On using Historical Perspective Devices

5. General

On using Historical Perspective Devices

Welcome to the fifty-eighth edition of ‘3-2-1 by Story Rules‘.

A newsletter recommending good examples of storytelling across:

  • 3 tweets
  • 2 articles, and
  • 1 long-form content piece

Let’s dive in.

𝕏 3 Tweets of the week

Democrats in the US just need to look for the right norm – global leaders – to feel better about their President’s approval ratings!

Interesting perspective on how home-schoolers might have an advantage in certain areas!

Good use of contrast to share a difference between investors and founders.

📄 2 Articles of the week

a. ‘China’s Record Manufacturing Surplus’ by Brad W. Setser, Michael Weilandt and Volkmar Baur

For all the talk about manufacturing moving out of China post the Covid-19 pandemic, the reality is different:

… some still understate China’s dominance of global manufacturing trade – and are misled by the current discourse about “fragmentation.” Shifts in China’s bilateral trade data with the U.S. are sometimes considered evidence that China’s centrality to global manufacturing supply has fallen.

​In fact, China’s post-pandemic surplus in manufacturing – which has now reached about two percent of world GDP – far exceeds the peak surpluses run by export powerhouses like Japan and Germany. More importantly, China’s surplus shows no signs of shrinking. While there was a pause in the expansion of the surplus in 2023, that only came after a huge jump between 2018 and 2022. And now, Chinese policy continues to emphasize upgrading China’s capacity in advanced manufacturing as a major driver of future growth.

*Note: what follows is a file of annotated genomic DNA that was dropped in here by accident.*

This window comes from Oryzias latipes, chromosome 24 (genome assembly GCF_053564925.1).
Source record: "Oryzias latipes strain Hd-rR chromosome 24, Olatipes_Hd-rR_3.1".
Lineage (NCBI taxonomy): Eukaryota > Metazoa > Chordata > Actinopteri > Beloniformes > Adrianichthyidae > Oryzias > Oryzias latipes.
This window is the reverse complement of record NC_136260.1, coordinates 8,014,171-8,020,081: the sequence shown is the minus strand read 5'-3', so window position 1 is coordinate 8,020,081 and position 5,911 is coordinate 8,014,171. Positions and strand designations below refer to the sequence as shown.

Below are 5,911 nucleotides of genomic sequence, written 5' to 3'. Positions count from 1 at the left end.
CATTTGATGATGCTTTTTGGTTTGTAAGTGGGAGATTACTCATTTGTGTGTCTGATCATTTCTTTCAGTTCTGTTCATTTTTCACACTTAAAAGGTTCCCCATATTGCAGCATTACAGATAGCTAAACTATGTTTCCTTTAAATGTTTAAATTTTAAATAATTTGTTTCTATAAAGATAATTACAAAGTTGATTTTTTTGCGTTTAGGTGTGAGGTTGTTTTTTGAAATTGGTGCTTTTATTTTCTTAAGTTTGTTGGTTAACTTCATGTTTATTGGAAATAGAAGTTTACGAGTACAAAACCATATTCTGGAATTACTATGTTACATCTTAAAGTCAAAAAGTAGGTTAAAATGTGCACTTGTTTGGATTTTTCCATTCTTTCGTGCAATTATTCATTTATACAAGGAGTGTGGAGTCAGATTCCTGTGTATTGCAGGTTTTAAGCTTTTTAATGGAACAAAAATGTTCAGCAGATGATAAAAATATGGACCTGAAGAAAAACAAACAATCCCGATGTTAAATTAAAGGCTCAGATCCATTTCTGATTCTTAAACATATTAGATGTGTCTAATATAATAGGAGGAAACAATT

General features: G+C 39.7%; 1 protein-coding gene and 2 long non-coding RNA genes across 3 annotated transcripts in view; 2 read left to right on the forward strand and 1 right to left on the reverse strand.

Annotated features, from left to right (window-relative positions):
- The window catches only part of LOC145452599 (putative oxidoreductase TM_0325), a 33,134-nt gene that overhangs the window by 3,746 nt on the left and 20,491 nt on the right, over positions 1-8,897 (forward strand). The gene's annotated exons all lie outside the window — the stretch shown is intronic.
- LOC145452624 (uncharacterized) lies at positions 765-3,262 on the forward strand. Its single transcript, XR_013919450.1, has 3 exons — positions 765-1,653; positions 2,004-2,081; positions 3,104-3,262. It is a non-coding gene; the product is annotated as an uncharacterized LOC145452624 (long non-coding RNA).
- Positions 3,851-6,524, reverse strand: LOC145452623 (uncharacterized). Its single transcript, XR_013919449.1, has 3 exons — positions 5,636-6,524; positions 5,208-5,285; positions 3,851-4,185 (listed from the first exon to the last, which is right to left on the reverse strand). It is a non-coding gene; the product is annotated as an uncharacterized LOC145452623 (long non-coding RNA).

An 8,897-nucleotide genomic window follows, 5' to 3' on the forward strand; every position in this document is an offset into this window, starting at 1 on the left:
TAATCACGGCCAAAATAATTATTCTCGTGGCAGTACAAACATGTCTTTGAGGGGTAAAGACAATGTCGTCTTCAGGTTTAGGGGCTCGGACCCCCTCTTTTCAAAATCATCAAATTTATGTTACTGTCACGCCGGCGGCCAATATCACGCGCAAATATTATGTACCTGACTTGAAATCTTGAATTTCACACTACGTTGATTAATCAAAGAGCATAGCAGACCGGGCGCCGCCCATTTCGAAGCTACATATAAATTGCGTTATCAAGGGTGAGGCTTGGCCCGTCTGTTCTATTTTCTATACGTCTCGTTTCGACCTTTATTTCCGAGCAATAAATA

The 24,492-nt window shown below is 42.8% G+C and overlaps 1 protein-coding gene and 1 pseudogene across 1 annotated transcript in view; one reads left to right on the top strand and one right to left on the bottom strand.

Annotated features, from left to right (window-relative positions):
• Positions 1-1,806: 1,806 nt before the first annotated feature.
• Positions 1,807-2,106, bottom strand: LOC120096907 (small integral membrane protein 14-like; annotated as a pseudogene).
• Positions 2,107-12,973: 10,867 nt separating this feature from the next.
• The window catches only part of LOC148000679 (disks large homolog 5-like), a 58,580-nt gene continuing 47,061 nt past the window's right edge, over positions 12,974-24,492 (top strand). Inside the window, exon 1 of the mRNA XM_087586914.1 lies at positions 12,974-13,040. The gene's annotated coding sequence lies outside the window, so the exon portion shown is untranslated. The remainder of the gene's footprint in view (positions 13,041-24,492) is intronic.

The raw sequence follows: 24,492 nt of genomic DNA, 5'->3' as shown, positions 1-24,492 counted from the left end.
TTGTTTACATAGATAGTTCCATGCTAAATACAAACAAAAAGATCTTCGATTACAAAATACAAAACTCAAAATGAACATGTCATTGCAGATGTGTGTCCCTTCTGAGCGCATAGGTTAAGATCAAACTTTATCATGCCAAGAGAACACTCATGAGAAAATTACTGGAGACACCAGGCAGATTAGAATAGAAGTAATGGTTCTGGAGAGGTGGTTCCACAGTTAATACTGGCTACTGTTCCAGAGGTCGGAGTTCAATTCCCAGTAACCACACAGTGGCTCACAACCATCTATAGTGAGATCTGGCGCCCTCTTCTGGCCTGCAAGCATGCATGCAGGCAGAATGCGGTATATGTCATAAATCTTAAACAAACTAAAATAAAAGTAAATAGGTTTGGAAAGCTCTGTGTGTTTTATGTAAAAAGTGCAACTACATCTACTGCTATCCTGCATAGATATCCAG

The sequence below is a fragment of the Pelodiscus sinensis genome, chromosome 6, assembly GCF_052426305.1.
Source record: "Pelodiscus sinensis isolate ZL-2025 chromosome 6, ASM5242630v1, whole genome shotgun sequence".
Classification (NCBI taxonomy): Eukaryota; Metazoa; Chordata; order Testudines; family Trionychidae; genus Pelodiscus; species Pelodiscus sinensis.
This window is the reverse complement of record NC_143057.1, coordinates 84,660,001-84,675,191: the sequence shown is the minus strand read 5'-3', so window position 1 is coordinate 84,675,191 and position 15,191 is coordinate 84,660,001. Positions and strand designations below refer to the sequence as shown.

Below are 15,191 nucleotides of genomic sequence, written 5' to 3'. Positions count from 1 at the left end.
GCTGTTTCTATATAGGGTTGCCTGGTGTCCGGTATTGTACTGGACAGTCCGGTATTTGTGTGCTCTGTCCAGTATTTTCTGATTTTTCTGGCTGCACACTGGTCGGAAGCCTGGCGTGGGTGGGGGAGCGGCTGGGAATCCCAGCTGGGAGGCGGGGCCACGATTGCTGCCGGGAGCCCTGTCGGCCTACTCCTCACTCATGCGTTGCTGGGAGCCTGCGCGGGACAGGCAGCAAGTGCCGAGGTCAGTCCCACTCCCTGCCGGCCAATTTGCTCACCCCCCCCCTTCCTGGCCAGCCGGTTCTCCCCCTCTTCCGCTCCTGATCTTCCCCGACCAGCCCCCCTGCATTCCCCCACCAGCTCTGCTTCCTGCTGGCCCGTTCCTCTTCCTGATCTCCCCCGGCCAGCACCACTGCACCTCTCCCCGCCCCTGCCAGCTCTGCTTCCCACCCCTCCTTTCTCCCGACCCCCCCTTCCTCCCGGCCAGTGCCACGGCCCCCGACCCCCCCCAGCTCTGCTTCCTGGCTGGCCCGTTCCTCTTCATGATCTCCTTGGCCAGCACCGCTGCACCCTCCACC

Source: CFR

Which sectors are leading China’s continued export growth? Auto is a key area – both electric and ICE:

For example, China’s exports of autos – both EVs and internal combustion engines – have soared. BYD out-produced Tesla in Q4 2023 and is now looking to secure its long-term profitability by increasing its exports.

​But for all the attention given to China’s surging EV exports, around two-thirds of the 5 million cars that China exports annually are powered by gasoline or diesel.

Cleantech is an area of dominance:

China’s dominance in clean technology manufacturing is far broader: it manufactures 80 percent of the world’s solar panels, a higher share of solar wafers, and most of the capital goods needed to make solar panels. It not only produces more wind turbines than anyone, but its wind turbine components are increasingly used by other turbine producers.